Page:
OLD DOGS and CHILDREN and WATERMELON WINE: Life in the 80s…and we’re not talking about the decade of big hair & shoulder pads

Introduction from editor/daughter Maggie: I have the pleasure of hearing my mom and dad’s funny stories at least once a week when we talk on the phone. When my dad shared the week’s activities, which included plenty of visits to medical offices, I completely cracked up when he started mimicking the verbal torture he endured by well-meaning nurses and office personnel who spoke to him in a manner usually reserved for toddlers or puppies. As any good editor would do, I told him to write a blog post about it! The post that follows had me literally laughing out loud. There’s something for everyone in this latest masterpiece from my dad. Enjoy!

Old Dogs and Children and Watermelon Wine

The above is the title to a Tom T. Hall song, which was popular a few years ago, presumably about a conversation with an old man.  Although I have never tasted watermelon wine, I strongly identify with his fondness for old dogs and children, for I am also an old man.  I cannot pass a dog on the street without feeling the urge to reach down to give him a scratch behind his ears.  Likewise, when I see a toddler in the shopping cart at the supermarket, I find myself talking to him/her and making funny faces hoping to illicit a smile.  The interaction is limited of course depending upon mother’s reaction, which may vary from the kindly old grandfather smile to the dirty old pedophile frown. Even infants draw my attention in ways they never did before.  I find myself wanting to hold them, hoping to get a positive response.  I have always been fond of kids, once even considered going into pediatrics, but fortunately got over that urge.  The only thing I can think of that may account for the recent development of more intense feelings towards kids and old dogs, is that I am now old like the character in Tom T’s song.

Old People in the Good Ole Days

As a child, I was curious as to what it was like to be old.  From the behaviors of old people I witnessed, it did not seem very promising.  When visiting my grandparents, we were required to visit my Great Grandmother who had been exiled to an upstairs room presumably because she was no longer able to navigate the stairs.  She was always ensconced in a large rocking chair surrounded by large fluffy pillows, and the image that she presented to me was of a very old wrinkled queen on her throne more akin to the wicked witch than an ancestor.  She would say little, and I would recite the script provided me and exit as soon as possible.  In retrospect, I now suspect she was demented, but at the time I found the whole experience frightening.  In those days families were expected to assume the burden of caring for their elderly members no matter the circumstances.  To do otherwise was considered shameful.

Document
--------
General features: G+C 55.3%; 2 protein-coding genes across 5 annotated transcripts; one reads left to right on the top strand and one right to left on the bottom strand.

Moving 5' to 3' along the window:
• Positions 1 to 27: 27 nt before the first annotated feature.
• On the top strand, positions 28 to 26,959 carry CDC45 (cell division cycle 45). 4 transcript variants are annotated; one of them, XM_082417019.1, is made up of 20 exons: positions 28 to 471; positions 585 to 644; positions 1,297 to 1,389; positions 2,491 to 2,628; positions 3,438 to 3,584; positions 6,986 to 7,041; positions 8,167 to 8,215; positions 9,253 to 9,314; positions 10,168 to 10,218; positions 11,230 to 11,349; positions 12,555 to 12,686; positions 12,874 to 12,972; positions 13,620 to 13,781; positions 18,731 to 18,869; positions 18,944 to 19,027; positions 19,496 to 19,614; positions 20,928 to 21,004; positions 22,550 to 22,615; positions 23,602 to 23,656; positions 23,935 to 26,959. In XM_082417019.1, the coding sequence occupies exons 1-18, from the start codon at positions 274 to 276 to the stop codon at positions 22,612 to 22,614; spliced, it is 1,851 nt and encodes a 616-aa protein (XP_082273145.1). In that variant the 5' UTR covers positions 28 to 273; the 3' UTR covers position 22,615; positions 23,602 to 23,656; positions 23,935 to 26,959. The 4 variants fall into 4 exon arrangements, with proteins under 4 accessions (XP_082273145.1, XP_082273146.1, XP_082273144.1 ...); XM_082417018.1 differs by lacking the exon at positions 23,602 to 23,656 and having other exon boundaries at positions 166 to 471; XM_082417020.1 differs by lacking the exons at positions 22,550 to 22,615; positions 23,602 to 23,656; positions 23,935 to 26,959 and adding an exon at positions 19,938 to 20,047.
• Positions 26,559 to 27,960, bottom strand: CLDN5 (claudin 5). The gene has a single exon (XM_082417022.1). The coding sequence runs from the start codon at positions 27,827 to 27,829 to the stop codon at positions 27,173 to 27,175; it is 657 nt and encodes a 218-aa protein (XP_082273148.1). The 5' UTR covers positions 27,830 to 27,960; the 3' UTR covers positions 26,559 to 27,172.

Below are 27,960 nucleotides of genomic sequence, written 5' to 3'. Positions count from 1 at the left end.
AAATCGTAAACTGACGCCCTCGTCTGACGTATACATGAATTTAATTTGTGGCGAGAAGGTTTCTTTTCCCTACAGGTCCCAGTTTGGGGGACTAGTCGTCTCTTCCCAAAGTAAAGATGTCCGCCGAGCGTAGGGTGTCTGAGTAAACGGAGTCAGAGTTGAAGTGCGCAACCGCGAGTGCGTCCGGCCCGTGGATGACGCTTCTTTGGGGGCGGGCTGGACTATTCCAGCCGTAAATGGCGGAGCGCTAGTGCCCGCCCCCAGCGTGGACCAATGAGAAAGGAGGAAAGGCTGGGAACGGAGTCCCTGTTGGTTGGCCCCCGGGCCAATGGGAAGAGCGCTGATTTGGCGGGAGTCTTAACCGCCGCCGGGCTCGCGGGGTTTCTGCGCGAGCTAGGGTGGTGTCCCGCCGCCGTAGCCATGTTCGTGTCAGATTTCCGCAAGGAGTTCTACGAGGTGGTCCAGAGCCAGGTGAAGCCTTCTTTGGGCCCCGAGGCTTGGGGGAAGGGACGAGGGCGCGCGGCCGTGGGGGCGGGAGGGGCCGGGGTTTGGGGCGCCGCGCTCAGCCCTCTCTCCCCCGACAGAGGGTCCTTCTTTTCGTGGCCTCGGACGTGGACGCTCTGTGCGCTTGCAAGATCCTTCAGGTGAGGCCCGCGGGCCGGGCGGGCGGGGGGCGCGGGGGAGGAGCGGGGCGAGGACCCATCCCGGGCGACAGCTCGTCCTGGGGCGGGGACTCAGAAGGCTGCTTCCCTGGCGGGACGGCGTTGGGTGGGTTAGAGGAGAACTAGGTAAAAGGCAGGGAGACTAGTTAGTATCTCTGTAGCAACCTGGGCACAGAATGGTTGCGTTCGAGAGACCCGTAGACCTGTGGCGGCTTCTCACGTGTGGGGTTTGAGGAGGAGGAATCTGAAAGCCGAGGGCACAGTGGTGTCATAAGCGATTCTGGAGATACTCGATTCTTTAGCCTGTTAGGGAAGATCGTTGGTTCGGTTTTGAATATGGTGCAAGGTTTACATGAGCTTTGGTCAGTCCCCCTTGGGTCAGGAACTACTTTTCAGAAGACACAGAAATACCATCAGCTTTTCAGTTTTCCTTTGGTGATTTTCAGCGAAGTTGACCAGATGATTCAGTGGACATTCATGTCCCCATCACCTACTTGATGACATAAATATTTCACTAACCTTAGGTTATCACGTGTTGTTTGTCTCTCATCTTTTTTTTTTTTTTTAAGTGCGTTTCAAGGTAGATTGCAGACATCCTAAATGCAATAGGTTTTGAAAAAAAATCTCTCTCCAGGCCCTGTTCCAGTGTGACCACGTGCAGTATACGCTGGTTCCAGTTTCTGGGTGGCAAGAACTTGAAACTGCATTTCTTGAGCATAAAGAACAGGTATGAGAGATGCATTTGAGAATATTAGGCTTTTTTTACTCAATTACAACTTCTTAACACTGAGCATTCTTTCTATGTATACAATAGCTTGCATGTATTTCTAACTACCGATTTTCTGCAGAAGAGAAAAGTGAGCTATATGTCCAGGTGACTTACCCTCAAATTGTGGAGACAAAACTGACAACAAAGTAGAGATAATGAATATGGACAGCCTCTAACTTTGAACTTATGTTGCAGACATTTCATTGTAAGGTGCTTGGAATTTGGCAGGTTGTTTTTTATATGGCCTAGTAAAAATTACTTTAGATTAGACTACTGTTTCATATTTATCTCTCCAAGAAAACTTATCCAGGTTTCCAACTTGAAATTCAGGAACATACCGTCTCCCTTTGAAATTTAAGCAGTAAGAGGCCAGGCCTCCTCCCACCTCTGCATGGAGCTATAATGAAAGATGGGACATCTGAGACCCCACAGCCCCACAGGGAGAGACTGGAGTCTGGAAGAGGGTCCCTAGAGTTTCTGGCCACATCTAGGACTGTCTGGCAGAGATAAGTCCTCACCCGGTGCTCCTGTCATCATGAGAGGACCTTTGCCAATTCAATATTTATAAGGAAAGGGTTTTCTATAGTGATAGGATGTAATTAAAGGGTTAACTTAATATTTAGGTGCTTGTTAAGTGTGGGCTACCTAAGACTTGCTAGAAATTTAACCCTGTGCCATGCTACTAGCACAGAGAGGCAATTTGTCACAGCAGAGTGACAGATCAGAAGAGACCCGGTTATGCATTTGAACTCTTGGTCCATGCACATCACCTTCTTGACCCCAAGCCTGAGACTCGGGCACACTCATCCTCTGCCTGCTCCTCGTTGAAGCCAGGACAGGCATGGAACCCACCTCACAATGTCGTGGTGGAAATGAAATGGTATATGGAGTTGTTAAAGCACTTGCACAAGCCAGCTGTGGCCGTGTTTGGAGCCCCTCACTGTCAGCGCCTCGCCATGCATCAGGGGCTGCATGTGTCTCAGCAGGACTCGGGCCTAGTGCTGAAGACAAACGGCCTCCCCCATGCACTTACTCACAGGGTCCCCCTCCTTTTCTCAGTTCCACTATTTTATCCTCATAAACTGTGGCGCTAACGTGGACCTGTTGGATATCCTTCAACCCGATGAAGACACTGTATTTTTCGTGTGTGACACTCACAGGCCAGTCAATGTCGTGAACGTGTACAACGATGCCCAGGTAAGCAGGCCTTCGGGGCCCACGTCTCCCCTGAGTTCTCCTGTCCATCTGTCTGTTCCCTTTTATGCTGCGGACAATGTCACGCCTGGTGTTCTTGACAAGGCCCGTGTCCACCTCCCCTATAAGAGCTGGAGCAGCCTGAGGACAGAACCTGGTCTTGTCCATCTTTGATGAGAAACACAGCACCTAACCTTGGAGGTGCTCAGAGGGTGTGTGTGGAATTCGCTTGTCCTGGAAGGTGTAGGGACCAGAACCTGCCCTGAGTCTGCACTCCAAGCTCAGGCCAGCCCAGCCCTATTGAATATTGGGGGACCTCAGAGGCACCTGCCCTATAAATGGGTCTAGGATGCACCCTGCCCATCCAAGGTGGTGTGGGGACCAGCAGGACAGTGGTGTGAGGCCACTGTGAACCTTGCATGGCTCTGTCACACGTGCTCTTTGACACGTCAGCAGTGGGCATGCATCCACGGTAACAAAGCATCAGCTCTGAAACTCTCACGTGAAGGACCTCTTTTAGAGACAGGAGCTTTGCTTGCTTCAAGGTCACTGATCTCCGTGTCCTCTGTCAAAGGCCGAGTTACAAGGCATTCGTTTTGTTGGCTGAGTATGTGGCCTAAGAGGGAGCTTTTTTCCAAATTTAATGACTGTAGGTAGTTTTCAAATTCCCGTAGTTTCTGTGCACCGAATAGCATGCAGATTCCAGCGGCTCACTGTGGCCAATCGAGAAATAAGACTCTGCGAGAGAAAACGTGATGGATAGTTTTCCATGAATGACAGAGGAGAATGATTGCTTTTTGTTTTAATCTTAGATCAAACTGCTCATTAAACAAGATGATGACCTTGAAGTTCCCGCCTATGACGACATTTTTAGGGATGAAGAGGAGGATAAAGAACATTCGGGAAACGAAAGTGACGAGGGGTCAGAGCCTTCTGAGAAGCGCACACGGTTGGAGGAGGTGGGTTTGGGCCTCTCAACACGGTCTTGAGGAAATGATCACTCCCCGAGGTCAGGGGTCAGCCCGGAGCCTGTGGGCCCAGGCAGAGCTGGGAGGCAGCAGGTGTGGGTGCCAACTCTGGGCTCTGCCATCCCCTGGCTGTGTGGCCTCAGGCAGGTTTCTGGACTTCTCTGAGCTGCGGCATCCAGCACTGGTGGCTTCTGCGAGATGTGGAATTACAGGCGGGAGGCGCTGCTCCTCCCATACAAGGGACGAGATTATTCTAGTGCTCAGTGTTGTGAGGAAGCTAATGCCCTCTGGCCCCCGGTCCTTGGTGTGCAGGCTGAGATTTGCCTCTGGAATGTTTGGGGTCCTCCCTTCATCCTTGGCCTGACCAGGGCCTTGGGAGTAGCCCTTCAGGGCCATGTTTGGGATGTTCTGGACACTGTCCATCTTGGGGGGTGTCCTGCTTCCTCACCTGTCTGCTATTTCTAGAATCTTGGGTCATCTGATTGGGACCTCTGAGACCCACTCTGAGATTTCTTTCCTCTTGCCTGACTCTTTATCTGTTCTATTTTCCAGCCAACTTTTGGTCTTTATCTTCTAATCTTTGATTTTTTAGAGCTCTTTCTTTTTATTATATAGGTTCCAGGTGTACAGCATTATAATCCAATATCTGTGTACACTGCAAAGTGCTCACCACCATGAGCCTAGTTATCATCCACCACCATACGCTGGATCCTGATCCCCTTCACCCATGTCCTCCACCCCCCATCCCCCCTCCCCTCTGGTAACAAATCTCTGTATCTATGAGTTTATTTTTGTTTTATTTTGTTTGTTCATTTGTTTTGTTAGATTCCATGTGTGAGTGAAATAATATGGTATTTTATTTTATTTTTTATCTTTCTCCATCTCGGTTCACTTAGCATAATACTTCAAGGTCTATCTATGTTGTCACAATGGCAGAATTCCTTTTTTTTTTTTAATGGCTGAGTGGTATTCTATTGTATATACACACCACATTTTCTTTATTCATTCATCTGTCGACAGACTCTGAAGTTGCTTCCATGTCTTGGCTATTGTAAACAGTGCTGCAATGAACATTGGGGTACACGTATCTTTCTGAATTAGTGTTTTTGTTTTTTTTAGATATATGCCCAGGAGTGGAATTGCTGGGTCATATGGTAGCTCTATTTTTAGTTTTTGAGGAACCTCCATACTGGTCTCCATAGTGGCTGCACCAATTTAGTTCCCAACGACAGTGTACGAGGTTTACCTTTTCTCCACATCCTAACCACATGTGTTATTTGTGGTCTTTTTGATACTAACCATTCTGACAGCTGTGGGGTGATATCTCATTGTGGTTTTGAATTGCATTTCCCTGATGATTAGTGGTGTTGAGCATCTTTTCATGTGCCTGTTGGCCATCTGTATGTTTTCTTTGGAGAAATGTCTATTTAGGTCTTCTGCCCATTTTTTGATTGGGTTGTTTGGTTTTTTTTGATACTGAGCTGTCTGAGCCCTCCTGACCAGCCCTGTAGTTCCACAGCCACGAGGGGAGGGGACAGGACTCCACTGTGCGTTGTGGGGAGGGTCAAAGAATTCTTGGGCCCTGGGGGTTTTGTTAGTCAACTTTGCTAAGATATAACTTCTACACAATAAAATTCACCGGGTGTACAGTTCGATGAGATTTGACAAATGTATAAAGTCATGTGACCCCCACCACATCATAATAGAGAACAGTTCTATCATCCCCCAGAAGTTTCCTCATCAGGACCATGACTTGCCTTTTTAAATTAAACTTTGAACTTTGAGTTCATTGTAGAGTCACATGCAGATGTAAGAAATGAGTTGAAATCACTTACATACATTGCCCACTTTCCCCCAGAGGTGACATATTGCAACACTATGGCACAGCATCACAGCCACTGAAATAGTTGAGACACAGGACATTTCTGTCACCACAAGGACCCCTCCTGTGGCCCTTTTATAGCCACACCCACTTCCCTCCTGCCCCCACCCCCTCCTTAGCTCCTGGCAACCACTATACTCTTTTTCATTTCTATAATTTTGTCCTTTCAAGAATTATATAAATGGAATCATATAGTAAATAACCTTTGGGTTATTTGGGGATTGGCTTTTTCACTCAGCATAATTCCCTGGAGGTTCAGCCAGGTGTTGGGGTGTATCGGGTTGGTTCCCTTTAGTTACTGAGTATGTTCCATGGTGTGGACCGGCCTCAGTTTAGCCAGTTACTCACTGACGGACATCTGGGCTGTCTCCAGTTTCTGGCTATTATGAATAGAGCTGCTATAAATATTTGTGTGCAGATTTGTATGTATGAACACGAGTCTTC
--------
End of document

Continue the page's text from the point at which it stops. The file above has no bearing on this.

My Favorite Old Person

Not all adults were frightening and some were very interesting and downright nice to me.  I did enjoy lying on the floor listening to adult conversations when we had company.   A very popular mantra in those days was “children should be seen not heard,” and it was considered impertinent for us kids to interrupt an adult conversation.   I did find a confidant; however, to whom I could express all my opinions, thoughts, and dreams with abandon.  She was my Great Aunt Toad.  I still don’t know how she acquired the nickname, and to this day don’t know her given name as there were no unusual physical features and I found her attractive in a kindly old lady sort of way.

She was childless and when I visited her, which was at every opportunity, she plied me with baked goods of all kinds and gallons of grape juice.  There was a huge grape arbor forming a tunnel in her front yard which must have been 100 feet long.  She bottled the juice every year; although, I always suspected some of it didn’t make it into the bottles in time to prevent fermentation.  After being sufficiently stuffed with goodies we would retire to the front porch with my second or third bottle of juice, and she would encourage me to talk.  Apparently, she had not heard that seen but not heard admonition, and I am still very fond of grape juice.

Respect Your Elders…and the Dead (the mantra of my generation)

When I was a child, it was expected that people would respect their elders.  It mattered little what deeds or misdeeds the elder had done.  All that was required was to be lucky enough to have survived a lot of years.  Of course, if you were a kid, all adults were your elders and the threat of corporal punishment was sufficient to insure respect for all grown-ups.   For those not fortunate enough to live to a “ripe old age” (is that term analogous to a fruit on the verge of rot?) they may also gain respect by dying.